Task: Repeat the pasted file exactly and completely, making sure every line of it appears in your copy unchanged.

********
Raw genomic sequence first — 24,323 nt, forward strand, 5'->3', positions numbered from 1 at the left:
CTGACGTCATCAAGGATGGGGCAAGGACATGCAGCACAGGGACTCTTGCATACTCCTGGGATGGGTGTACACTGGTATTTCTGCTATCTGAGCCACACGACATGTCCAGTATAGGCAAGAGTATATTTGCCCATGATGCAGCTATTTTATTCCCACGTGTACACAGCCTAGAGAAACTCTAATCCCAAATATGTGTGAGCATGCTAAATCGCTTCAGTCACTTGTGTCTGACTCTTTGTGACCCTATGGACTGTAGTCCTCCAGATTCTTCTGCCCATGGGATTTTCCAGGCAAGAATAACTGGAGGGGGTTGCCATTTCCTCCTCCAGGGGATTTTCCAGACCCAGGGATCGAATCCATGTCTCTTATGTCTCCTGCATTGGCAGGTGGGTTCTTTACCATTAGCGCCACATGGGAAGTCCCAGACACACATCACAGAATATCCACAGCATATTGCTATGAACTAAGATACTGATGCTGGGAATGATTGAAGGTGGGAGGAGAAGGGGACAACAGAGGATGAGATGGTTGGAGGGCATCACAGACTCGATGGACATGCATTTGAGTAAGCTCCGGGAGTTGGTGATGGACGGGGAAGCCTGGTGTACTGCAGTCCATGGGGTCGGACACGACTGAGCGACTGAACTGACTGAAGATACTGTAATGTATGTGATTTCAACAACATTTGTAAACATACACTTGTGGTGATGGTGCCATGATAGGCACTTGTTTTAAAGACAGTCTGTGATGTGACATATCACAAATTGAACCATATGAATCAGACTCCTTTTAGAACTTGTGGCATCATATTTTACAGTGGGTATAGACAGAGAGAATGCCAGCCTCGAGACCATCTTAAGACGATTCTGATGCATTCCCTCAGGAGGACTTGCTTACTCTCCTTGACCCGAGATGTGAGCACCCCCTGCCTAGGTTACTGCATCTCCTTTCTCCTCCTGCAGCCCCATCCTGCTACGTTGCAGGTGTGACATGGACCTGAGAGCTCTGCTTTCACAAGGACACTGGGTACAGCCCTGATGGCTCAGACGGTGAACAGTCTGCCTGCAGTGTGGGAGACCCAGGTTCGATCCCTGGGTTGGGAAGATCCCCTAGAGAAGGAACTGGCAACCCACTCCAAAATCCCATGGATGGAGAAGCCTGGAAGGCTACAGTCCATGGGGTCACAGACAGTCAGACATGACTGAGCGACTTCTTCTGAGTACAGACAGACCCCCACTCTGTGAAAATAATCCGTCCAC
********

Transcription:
Raw genomic sequence first — 24,323 nt, forward strand, 5'->3', positions numbered from 1 at the left:
CTGACGTCATCAAGGATGGGGCAAGGACATGCAGCACAGGGACTCTTGCATACTCCTGGGATGGGTGTACACTGGTATTTCTGCTATCTGAGCCACACGACATGTCCAGTATAGGCAAGAGTATATTTGCCCATGATGCAGCTATTTTATTCCCACGTGTACACAGCCTAGAGAAACTCTAATCCCAAATATGTGTGAGCATGCTAAATCGCTTCAGTCACTTGTGTCTGACTCTTTGTGACCCTATGGACTGTAGTCCTCCAGATTCTTCTGCCCATGGGATTTTCCAGGCAAGAATAACTGGAGGGGGTTGCCATTTCCTCCTCCAGGGGATTTTCCAGACCCAGGGATCGAATCCATGTCTCTTATGTCTCCTGCATTGGCAGGTGGGTTCTTTACCATTAGCGCCACATGGGAAGTCCCAGACACACATCACAGAATATCCACAGCATATTGCTATGAACTAAGATACTGATGCTGGGAATGATTGAAGGTGGGAGGAGAAGGGGACAACAGAGGATGAGATGGTTGGAGGGCATCACAGACTCGATGGACATGCATTTGAGTAAGCTCCGGGAGTTGGTGATGGACGGGGAAGCCTGGTGTACTGCAGTCCATGGGGTCGGACACGACTGAGCGACTGAACTGACTGAAGATACTGTAATGTATGTGATTTCAACAACATTTGTAAACATACACTTGTGGTGATGGTGCCATGATAGGCACTTGTTTTAAAGACAGTCTGTGATGTGACATATCACAAATTGAACCATATGAATCAGACTCCTTTTAGAACTTGTGGCATCATATTTTACAGTGGGTATAGACAGAGAGAATGCCAGCCTCGAGACCATCTTAAGACGATTCTGATGCATTCCCTCAGGAGGACTTGCTTACTCTCCTTGACCCGAGATGTGAGCACCCCCTGCCTAGGTTACTGCATCTCCTTTCTCCTCCTGCAGCCCCATCCTGCTACGTTGCAGGTGTGACATGGACCTGAGAGCTCTGCTTTCACAAGGACACTGGGTACAGCCCTGATGGCTCAGACGGTGAACAGTCTGCCTGCAGTGTGGGAGACCCAGGTTCGATCCCTGGGTTGGGAAGATCCCCTAGAGAAGGAACTGGCAACCCACTCCAAAATCCCATGGATGGAGAAGCCTGGAAGGCTACAGTCCATGGGGTCACAGACAGTCAGACATGACTGAGCGACTTCTTCTGAGTACAGACAGACCCCCACTCTGTGAAAATAATCCGTCCAC